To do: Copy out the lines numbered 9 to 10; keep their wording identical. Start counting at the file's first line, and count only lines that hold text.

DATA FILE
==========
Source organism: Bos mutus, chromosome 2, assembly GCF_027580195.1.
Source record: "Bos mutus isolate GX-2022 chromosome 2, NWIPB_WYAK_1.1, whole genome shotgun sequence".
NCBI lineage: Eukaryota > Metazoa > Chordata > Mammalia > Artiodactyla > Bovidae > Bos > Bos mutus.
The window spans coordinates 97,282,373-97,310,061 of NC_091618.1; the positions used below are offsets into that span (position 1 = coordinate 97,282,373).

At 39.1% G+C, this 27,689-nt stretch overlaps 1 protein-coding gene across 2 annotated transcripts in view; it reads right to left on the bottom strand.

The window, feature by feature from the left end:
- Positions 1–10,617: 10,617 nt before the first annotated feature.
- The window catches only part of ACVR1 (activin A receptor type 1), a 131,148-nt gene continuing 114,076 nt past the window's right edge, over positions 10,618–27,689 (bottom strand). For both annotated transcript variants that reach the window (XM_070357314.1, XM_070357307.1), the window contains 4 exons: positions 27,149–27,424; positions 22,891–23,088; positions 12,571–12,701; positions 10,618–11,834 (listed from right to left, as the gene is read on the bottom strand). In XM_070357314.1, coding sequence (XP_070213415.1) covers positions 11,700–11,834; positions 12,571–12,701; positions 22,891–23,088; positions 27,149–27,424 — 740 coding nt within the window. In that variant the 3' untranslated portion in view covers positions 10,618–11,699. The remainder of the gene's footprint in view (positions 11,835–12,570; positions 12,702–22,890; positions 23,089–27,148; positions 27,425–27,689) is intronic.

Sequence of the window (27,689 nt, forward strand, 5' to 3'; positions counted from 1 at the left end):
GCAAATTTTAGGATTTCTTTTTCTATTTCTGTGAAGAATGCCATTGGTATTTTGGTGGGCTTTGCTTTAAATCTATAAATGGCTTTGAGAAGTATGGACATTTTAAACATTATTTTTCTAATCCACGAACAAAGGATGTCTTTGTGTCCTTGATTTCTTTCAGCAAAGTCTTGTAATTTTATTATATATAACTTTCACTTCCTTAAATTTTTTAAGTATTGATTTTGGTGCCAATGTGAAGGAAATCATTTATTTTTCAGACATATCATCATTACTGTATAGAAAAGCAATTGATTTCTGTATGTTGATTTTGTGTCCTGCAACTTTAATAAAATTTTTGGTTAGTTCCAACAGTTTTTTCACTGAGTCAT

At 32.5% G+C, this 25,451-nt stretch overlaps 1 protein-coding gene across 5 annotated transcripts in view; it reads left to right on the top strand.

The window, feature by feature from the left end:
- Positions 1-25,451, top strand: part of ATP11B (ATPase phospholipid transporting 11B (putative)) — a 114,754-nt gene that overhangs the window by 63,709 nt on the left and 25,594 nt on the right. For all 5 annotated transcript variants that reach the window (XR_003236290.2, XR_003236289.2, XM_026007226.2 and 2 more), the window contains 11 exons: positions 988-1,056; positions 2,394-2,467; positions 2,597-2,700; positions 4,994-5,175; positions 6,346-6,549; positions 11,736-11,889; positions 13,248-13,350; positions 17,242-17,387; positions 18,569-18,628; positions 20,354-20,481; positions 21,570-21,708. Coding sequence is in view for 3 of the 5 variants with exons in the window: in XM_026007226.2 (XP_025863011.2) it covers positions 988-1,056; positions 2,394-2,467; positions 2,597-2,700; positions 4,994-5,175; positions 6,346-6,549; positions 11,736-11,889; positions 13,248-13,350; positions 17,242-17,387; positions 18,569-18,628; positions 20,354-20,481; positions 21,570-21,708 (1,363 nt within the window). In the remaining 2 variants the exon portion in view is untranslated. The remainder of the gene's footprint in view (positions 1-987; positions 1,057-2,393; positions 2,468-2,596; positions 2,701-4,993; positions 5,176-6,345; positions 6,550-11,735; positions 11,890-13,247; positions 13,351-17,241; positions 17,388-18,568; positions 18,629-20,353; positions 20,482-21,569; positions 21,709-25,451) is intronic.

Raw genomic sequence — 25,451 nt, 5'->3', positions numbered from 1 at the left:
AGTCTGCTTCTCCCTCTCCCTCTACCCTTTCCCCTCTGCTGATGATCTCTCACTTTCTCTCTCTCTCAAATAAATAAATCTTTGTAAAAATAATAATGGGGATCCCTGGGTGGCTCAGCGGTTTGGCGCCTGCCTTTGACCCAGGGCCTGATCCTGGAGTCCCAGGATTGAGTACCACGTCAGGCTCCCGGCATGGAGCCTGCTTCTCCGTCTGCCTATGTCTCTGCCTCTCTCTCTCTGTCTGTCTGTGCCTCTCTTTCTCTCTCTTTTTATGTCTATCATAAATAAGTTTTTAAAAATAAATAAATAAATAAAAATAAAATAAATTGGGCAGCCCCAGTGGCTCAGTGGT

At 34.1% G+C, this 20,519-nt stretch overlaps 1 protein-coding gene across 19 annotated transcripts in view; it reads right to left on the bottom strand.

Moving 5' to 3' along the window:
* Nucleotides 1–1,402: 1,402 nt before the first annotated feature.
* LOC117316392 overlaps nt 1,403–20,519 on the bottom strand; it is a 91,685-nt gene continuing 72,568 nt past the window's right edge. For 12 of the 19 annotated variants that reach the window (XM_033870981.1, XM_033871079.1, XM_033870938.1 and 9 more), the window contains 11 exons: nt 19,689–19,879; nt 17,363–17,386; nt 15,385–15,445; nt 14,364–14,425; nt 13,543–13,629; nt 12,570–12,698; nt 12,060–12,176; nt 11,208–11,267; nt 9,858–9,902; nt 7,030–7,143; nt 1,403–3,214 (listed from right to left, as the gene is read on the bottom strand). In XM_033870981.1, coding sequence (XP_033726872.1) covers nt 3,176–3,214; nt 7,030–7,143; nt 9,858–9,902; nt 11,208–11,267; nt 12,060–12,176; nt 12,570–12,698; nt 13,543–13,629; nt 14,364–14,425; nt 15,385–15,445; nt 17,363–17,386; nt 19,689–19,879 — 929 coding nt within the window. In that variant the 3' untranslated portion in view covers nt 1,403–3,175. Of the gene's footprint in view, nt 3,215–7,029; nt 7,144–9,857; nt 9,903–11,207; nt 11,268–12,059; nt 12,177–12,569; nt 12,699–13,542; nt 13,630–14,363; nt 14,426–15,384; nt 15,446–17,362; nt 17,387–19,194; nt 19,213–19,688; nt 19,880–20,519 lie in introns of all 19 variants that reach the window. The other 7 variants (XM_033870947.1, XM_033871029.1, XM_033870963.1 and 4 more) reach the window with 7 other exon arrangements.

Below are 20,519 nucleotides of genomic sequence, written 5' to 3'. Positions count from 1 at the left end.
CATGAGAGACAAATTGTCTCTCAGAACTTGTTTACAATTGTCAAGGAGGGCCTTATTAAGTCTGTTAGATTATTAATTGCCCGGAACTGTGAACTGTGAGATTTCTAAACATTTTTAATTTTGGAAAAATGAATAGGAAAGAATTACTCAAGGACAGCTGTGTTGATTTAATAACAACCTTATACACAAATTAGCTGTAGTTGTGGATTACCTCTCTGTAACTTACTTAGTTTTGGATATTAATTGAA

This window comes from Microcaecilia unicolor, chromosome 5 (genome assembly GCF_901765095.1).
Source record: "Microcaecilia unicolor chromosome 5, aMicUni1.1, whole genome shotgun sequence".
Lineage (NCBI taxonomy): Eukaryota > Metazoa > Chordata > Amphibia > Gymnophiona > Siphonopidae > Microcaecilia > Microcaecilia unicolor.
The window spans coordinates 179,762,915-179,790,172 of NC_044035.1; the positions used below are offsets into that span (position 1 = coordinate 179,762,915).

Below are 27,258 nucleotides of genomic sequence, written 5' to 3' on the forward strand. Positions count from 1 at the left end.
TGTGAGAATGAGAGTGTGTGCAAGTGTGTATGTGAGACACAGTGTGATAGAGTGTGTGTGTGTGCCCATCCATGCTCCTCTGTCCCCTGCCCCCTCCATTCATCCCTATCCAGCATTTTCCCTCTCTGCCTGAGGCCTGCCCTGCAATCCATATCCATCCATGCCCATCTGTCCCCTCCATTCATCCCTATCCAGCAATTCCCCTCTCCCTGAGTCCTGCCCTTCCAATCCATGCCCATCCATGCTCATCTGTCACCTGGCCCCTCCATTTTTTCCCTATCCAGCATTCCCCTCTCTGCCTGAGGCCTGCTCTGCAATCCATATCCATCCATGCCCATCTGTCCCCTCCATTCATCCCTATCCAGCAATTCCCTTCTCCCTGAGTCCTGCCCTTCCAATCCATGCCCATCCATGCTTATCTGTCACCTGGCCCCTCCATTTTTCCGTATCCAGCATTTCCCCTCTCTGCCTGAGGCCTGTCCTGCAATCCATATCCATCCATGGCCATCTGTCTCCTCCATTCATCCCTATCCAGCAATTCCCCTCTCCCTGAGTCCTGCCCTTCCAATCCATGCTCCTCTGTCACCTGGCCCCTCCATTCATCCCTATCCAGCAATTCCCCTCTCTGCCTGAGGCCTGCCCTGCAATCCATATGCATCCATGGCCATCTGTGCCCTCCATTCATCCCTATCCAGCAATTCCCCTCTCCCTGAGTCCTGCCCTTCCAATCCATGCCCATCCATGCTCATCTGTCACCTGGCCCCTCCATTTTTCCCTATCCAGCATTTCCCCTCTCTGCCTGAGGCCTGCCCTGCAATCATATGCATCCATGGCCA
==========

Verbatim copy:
Sequence of the window (27,689 nt, forward strand, 5' to 3'; positions counted from 1 at the left end):
GCAAATTTTAGGATTTCTTTTTCTATTTCTGTGAAGAATGCCATTGGTATTTTGGTGGGCTTTGCTTTAAATCTATAAATGGCTTTGAGAAGTATGGACATTTTAAACATTATTTTTCTAATCCACGAACAAAGGATGTCTTTGTGTCCTTGATTTCTTTCAGCAAAGTCTTGTAATTTTATTATATATAACTTTCACTTCCTTAAATTTTTTAAGTATTGATTTTGGTGCCAATGTGAAGGAAATCATTTATTTTTCAGACATATCATCATTACTGTATAGAAAAGCAATTGATTTCTGTATGTTGATTTTGTGTCCTGCAACTTTAATAAAATTTTTGGTTAGTTCCAACAGTTTTTTCACTGAGTCAT